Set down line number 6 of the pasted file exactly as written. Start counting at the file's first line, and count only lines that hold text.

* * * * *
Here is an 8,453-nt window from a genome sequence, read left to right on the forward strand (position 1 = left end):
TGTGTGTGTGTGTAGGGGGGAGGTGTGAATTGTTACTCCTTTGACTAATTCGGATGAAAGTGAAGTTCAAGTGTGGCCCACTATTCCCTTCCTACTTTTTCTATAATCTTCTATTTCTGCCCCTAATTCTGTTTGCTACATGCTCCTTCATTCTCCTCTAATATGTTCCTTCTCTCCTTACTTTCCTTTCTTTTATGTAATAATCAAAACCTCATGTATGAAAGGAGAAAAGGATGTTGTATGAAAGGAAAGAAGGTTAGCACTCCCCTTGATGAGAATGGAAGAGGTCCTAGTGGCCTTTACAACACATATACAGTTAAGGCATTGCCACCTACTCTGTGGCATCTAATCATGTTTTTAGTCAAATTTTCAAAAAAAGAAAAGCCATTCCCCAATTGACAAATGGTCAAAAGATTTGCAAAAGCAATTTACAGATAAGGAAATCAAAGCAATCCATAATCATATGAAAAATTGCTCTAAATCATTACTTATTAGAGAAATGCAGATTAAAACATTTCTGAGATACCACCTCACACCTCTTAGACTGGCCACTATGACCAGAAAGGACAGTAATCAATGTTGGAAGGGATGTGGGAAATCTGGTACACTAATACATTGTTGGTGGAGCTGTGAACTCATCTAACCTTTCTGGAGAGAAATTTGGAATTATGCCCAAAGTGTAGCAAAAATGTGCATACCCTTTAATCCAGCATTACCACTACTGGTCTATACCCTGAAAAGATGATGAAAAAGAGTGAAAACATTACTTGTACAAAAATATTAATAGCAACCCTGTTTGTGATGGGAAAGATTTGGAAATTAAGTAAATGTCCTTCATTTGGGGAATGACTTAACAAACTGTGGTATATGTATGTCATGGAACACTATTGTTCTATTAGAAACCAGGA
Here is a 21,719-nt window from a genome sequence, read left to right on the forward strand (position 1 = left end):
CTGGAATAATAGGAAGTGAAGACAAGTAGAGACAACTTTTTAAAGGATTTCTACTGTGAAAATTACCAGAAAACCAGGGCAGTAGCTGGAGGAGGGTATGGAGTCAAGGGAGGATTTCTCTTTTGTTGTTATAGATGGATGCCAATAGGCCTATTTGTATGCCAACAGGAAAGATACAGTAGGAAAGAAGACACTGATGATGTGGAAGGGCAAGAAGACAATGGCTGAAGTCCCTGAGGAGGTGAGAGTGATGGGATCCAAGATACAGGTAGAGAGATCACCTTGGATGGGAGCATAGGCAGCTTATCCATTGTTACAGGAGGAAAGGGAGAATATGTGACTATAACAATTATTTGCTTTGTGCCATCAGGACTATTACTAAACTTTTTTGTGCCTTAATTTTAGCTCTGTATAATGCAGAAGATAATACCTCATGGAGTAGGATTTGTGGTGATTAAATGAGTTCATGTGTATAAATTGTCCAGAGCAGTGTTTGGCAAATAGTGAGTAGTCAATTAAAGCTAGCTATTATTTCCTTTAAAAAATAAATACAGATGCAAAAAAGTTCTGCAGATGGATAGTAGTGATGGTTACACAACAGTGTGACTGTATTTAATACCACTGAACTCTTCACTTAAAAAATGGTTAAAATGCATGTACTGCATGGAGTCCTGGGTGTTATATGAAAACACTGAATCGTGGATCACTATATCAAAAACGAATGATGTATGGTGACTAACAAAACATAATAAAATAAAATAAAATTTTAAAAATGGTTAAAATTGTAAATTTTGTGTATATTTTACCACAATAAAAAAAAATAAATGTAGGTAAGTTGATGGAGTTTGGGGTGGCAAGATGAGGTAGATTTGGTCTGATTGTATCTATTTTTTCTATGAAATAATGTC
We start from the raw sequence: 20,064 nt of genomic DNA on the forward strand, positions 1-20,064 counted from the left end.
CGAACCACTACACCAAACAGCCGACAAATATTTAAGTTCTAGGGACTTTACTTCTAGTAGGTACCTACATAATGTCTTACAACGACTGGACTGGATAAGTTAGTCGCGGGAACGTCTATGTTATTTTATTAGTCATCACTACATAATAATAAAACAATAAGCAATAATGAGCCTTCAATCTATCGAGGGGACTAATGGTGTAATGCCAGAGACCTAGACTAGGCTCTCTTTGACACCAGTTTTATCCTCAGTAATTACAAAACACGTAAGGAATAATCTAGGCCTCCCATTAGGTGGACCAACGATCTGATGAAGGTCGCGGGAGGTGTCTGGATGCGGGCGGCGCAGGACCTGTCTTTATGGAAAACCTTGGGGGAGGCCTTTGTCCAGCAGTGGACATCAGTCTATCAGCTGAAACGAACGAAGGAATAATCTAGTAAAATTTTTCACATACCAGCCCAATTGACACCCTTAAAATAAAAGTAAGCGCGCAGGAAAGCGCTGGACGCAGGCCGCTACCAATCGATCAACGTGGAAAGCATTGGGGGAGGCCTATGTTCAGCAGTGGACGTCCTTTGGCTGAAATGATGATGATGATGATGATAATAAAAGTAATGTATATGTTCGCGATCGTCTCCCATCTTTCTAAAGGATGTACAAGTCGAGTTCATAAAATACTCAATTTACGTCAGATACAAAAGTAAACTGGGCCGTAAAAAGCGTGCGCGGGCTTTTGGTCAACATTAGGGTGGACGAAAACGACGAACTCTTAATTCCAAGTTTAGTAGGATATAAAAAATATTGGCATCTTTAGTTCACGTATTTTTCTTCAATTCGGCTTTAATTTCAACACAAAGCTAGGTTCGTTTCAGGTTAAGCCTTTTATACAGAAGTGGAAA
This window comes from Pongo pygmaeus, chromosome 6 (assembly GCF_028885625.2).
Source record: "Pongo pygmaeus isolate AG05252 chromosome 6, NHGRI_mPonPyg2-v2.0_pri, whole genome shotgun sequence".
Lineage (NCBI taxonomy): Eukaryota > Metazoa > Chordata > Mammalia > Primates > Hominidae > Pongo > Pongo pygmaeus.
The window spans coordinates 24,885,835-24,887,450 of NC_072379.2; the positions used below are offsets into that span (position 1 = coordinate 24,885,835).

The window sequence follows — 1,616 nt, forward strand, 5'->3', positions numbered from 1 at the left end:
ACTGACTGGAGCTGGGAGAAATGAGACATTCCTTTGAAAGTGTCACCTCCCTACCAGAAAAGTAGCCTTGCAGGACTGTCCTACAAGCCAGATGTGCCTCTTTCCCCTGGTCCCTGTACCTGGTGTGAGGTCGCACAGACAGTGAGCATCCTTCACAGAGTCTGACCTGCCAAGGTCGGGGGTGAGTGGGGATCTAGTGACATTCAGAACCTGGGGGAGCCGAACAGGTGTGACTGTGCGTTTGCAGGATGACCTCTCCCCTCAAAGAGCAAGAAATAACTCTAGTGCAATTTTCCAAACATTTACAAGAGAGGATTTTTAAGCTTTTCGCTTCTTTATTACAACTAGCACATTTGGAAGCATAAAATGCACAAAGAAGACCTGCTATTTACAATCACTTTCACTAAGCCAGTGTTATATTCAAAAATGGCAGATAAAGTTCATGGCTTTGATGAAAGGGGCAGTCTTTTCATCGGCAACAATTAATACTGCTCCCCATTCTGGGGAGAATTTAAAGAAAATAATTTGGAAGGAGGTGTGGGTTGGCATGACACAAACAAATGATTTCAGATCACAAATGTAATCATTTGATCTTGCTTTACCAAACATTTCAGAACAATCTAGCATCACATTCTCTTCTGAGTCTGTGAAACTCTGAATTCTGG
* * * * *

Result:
CGAACCACTACACCAAACAGCCGACAAATATTTAAGTTCTAGGGACTTTACTTCTAGTAGGTACCTACATAATGTCTTACAACGACTGGACTGGATAAGTTAGTCGCGGGAACGTCTATGTTATTTTATTAGTCATCACTACATAATAATAAAACAATAAGCAATAATGAGCCTTCAATCTATCGAGGGGACTAATGGTGTAATGCCAGAGACCTAGACTAGGCTCTCTTTGACACCAGTTTTATCCTCAGTAATTACAAAACACGTAAGGAATAATCTAGGCCTCCCATTAGGTGGACCAACGATCTGATGAAGGTCGCGGGAGGTGTCTGGATGCGGGCGGCGCAGGACCTGTCTTTATGGAAAACCTTGGGGGAGGCCTTTGTCCAGCAGTGGACATCAGTCTATCAGCTGAAACGAACGAAGGAATAATCTAGTAAAATTTTTCACATACCAGCCCAATTGACACCCTTAAAATAAAAGTAAGCGCGCAGGAAAGCGCTGGACGCAGGCCGCTACCAATCGATCAACGTGGAAAGCATTGGGGGAGGCCTATGTTCAGCAGTGGACGTCCTTTGGCTGAAATGATGATGATGATGATGATAATAAAAGTAATGTATATGTTCGCGATCGTCTCCCATCTTTCTAAAGGATGTACAAGTCGAGTTCATAAAATACTCAATTTACGTCAGATACAAAAGTAAACTGGGCCGTAAAAAGCGTGCGCGGGCTTTTGGTCAACATTAGGGTGGACGAAAACGACGAACTCTTAATTCCAAGTTTAGTAGGATATAAAAAATATTGGCATCTTTAGTTCACGTATTTTTCTTCAATTCGGCTTTAATTTCAACACAAAGCTAGGTTCGTTTCAGGTTAAGCCTTTTATACAGAAGTGGAAA